Soft Engineering is used in Abingdon, Oxfordshire. It sits on the River Thames and River Ock floodplains. 1500 properties have a 1 percent chance of flooding each year. Abingdon has recent floods most recently in 2007. These intense storms in July 2007 caused bad flash floods flooding 660 properties. Hard engineering techniques have been rejected for various reasons (eg. Diversion Spillway – too expensive, Flood Barrier – increase flood risk downstream)
Defences used include:
- Land Use Management – Low value land allowed to flood such as Tilsley Park Sports ground. Restrictions on building on Thames flood plain, Tesco made to revise extension plans – include soakaways and permeable tarmac.
- Flood Warning – Voluntary flood wardens communicate advice and warnings, Environment Agency 24 hour floodline, more detailed advice on the internet.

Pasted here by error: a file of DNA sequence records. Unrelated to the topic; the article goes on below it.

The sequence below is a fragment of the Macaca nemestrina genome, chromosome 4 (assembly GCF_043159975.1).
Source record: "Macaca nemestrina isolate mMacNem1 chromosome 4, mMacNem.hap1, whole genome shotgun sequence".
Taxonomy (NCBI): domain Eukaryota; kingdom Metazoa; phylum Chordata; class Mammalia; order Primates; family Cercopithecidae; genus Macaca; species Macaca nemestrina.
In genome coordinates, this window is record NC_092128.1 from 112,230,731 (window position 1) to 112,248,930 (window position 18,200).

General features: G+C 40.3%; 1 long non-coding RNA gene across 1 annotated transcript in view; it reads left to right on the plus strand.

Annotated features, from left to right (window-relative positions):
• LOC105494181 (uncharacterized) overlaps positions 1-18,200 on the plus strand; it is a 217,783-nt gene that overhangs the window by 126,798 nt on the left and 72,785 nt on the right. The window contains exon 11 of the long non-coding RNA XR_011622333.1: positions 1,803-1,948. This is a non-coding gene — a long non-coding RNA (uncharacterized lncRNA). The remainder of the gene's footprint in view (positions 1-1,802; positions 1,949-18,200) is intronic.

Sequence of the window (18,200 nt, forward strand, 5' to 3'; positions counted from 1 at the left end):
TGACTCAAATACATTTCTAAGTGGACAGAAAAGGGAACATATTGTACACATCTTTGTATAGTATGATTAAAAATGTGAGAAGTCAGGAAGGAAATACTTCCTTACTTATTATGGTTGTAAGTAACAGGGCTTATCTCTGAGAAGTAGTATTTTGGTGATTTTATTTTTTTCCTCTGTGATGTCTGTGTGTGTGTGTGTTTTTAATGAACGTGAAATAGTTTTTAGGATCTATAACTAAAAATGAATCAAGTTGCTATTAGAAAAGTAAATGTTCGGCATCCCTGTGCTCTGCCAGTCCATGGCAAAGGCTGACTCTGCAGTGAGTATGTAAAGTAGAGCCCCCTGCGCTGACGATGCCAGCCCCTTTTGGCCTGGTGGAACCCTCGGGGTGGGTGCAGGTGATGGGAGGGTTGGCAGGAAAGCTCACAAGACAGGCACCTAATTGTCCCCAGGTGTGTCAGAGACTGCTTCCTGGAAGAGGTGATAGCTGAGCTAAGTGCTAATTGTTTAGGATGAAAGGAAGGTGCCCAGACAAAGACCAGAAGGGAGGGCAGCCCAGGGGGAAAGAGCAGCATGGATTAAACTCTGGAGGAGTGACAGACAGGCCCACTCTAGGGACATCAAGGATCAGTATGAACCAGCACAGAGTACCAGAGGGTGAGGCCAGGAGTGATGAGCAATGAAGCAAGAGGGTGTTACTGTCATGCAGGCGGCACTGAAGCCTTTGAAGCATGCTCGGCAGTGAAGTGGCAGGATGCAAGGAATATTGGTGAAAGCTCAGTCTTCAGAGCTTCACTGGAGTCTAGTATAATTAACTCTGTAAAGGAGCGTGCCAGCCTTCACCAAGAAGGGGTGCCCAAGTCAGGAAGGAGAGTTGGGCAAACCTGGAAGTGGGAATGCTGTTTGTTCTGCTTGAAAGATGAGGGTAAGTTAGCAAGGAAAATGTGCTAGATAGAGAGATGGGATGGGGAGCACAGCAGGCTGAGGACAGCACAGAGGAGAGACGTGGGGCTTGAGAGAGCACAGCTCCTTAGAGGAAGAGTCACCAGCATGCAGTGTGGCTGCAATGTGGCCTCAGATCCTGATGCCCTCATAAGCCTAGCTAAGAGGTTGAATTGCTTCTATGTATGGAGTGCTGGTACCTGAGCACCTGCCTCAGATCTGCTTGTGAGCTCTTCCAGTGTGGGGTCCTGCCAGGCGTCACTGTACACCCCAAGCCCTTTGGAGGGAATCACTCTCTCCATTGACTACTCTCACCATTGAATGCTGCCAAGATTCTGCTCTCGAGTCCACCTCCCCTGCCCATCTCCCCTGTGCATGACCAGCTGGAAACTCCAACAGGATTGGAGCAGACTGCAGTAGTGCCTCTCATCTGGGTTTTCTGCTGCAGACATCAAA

- Planting trees to increase interception
Downsides of soft engineering;
- Difficult to measure success as it’s hard to know how the river would behave without the soft engineering techniques.
- Flood warnings issued in early 2008. Ock Flood Plain didn’t flood, Thames did but land use management meant very few properties were affected. The 2008 floods did less damage than previous years. No lives lost and only a few injuries.
River Quaggy – South East London near Greenwich and Lewisham
Since 1960s has been heavily managed by artificial channels (hard engineering) but flood risk continued to rise due to urbanisation of the area. Quaggy Waterwaterways action group – QWAG) campaigned for a sustainable approach to improve local environment. They suggested that the river should be restored with its floodplain in Sutcliffe Park.
- Significantly Cheaper than channel straightening
- Created a natural area in London
- Area can now flood more seriously.